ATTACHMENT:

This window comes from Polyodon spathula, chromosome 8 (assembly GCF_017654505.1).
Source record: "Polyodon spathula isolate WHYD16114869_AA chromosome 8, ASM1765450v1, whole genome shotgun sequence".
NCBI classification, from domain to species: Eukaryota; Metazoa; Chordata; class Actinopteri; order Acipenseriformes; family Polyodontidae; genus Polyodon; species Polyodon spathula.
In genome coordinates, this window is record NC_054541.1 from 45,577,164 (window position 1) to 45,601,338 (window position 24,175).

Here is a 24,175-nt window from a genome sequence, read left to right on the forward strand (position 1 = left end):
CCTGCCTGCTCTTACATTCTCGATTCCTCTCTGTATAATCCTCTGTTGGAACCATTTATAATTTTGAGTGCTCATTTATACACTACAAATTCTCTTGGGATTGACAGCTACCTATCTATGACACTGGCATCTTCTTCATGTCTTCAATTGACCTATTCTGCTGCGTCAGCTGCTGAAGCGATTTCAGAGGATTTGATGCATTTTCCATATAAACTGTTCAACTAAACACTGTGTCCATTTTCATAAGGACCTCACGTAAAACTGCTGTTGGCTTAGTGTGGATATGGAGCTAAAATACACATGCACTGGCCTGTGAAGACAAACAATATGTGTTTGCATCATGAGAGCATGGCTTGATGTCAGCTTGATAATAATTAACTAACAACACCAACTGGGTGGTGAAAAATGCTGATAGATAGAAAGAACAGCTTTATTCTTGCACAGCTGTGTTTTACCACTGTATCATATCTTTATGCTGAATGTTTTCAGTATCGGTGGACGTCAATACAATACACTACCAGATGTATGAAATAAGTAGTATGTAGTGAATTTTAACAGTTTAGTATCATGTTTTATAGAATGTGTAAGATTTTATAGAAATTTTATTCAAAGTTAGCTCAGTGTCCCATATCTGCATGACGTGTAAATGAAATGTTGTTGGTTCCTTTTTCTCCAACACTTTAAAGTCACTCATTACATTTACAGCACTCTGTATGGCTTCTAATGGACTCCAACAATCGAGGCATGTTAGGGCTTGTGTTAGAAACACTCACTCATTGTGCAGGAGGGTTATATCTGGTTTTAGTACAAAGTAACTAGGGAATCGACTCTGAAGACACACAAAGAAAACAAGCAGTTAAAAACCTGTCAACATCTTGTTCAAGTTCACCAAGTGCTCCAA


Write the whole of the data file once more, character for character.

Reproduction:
This window comes from Polyodon spathula, chromosome 8 (assembly GCF_017654505.1).
Source record: "Polyodon spathula isolate WHYD16114869_AA chromosome 8, ASM1765450v1, whole genome shotgun sequence".
NCBI classification, from domain to species: Eukaryota; Metazoa; Chordata; class Actinopteri; order Acipenseriformes; family Polyodontidae; genus Polyodon; species Polyodon spathula.
In genome coordinates, this window is record NC_054541.1 from 45,577,164 (window position 1) to 45,601,338 (window position 24,175).

Here is a 24,175-nt window from a genome sequence, read left to right on the forward strand (position 1 = left end):
CCTGCCTGCTCTTACATTCTCGATTCCTCTCTGTATAATCCTCTGTTGGAACCATTTATAATTTTGAGTGCTCATTTATACACTACAAATTCTCTTGGGATTGACAGCTACCTATCTATGACACTGGCATCTTCTTCATGTCTTCAATTGACCTATTCTGCTGCGTCAGCTGCTGAAGCGATTTCAGAGGATTTGATGCATTTTCCATATAAACTGTTCAACTAAACACTGTGTCCATTTTCATAAGGACCTCACGTAAAACTGCTGTTGGCTTAGTGTGGATATGGAGCTAAAATACACATGCACTGGCCTGTGAAGACAAACAATATGTGTTTGCATCATGAGAGCATGGCTTGATGTCAGCTTGATAATAATTAACTAACAACACCAACTGGGTGGTGAAAAATGCTGATAGATAGAAAGAACAGCTTTATTCTTGCACAGCTGTGTTTTACCACTGTATCATATCTTTATGCTGAATGTTTTCAGTATCGGTGGACGTCAATACAATACACTACCAGATGTATGAAATAAGTAGTATGTAGTGAATTTTAACAGTTTAGTATCATGTTTTATAGAATGTGTAAGATTTTATAGAAATTTTATTCAAAGTTAGCTCAGTGTCCCATATCTGCATGACGTGTAAATGAAATGTTGTTGGTTCCTTTTTCTCCAACACTTTAAAGTCACTCATTACATTTACAGCACTCTGTATGGCTTCTAATGGACTCCAACAATCGAGGCATGTTAGGGCTTGTGTTAGAAACACTCACTCATTGTGCAGGAGGGTTATATCTGGTTTTAGTACAAAGTAACTAGGGAATCGACTCTGAAGACACACAAAGAAAACAAGCAGTTAAAAACCTGTCAACATCTTGTTCAAGTTCACCAAGTGCTCCAA